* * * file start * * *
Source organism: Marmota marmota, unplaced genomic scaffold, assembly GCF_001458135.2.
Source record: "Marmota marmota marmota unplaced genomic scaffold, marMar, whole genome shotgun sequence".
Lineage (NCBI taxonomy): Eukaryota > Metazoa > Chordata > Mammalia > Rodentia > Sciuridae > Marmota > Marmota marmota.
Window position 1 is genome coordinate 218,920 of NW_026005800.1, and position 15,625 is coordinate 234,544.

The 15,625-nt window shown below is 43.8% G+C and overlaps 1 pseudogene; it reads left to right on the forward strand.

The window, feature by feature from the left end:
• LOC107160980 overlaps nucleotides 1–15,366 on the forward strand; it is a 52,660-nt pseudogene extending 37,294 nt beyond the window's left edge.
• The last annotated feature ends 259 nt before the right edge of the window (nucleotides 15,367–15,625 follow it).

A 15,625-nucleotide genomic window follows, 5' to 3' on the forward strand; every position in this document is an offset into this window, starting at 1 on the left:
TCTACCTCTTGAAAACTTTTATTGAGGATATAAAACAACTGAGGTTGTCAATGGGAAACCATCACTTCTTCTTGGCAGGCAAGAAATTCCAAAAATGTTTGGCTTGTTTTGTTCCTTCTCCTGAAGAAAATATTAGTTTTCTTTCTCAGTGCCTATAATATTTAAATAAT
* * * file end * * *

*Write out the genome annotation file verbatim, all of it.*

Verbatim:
Source organism: Marmota marmota, unplaced genomic scaffold, assembly GCF_001458135.2.
Source record: "Marmota marmota marmota unplaced genomic scaffold, marMar, whole genome shotgun sequence".
Lineage (NCBI taxonomy): Eukaryota > Metazoa > Chordata > Mammalia > Rodentia > Sciuridae > Marmota > Marmota marmota.
Window position 1 is genome coordinate 218,920 of NW_026005800.1, and position 15,625 is coordinate 234,544.

The 15,625-nt window shown below is 43.8% G+C and overlaps 1 pseudogene; it reads left to right on the forward strand.

The window, feature by feature from the left end:
• LOC107160980 overlaps nucleotides 1–15,366 on the forward strand; it is a 52,660-nt pseudogene extending 37,294 nt beyond the window's left edge.
• The last annotated feature ends 259 nt before the right edge of the window (nucleotides 15,367–15,625 follow it).

A 15,625-nucleotide genomic window follows, 5' to 3' on the forward strand; every position in this document is an offset into this window, starting at 1 on the left:
TCTACCTCTTGAAAACTTTTATTGAGGATATAAAACAACTGAGGTTGTCAATGGGAAACCATCACTTCTTCTTGGCAGGCAAGAAATTCCAAAAATGTTTGGCTTGTTTTGTTCCTTCTCCTGAAGAAAATATTAGTTTTCTTTCTCAGTGCCTATAATATTTAAATAAT